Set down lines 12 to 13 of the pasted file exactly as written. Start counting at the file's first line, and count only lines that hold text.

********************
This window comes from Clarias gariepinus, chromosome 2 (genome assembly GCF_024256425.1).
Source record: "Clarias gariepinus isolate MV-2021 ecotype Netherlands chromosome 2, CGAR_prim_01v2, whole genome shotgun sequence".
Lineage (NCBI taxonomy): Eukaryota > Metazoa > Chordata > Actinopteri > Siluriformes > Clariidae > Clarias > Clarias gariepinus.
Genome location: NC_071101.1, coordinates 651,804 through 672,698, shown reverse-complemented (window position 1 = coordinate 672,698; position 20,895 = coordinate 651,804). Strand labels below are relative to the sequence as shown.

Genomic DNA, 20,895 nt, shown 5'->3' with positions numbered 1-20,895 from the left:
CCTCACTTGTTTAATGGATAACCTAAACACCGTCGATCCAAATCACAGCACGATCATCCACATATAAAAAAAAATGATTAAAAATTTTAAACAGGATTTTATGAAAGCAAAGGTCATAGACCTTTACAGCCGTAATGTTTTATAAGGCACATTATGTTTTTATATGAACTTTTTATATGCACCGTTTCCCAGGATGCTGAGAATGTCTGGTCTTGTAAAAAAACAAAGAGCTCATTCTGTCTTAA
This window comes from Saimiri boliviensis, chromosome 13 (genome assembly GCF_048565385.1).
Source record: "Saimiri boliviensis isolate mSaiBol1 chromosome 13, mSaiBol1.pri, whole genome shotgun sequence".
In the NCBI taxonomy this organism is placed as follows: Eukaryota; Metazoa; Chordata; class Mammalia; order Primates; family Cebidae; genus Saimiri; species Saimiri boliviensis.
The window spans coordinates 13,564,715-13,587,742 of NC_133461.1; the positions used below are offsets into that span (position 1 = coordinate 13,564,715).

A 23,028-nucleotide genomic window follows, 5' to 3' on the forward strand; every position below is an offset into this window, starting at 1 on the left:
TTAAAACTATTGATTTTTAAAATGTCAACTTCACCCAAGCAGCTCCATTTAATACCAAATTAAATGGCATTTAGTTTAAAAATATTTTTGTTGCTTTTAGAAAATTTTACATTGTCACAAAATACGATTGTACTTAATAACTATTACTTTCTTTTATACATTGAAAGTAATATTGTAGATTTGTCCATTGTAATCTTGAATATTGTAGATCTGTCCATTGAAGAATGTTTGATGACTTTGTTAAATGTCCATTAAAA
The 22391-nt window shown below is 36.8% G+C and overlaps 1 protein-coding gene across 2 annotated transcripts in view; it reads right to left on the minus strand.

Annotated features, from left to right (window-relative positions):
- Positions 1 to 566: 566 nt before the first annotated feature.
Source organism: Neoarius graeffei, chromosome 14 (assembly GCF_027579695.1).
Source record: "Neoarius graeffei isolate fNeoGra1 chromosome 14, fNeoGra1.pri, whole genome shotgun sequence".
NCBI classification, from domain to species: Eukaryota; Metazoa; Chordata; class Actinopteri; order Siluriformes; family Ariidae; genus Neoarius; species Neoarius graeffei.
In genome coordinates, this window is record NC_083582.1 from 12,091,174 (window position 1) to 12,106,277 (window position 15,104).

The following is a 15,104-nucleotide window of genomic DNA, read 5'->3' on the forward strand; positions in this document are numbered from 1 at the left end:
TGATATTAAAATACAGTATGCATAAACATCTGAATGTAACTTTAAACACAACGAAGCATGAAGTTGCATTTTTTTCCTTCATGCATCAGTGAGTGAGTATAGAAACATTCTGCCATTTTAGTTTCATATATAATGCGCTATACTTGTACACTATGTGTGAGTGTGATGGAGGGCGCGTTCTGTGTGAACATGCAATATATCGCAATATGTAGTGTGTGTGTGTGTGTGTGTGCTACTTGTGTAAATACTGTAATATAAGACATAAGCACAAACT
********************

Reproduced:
TTAAAACTATTGATTTTTAAAATGTCAACTTCACCCAAGCAGCTCCATTTAATACCAAATTAAATGGCATTTAGTTTAAAAATATTTTTGTTGCTTTTAGAAAATTTTACATTGTCACAAAATACGATTGTACTTAATAACTATTACTTTCTTTTATACATTGAAAGTAATATTGTAGATTTGTCCATTGTAATCTTGAATATTGTAGATCTGTCCATTGAAGAATGTTTGATGACTTTGTTAAATGTCCATTAAAA
The 22391-nt window shown below is 36.8% G+C and overlaps 1 protein-coding gene across 2 annotated transcripts in view; it reads right to left on the minus strand.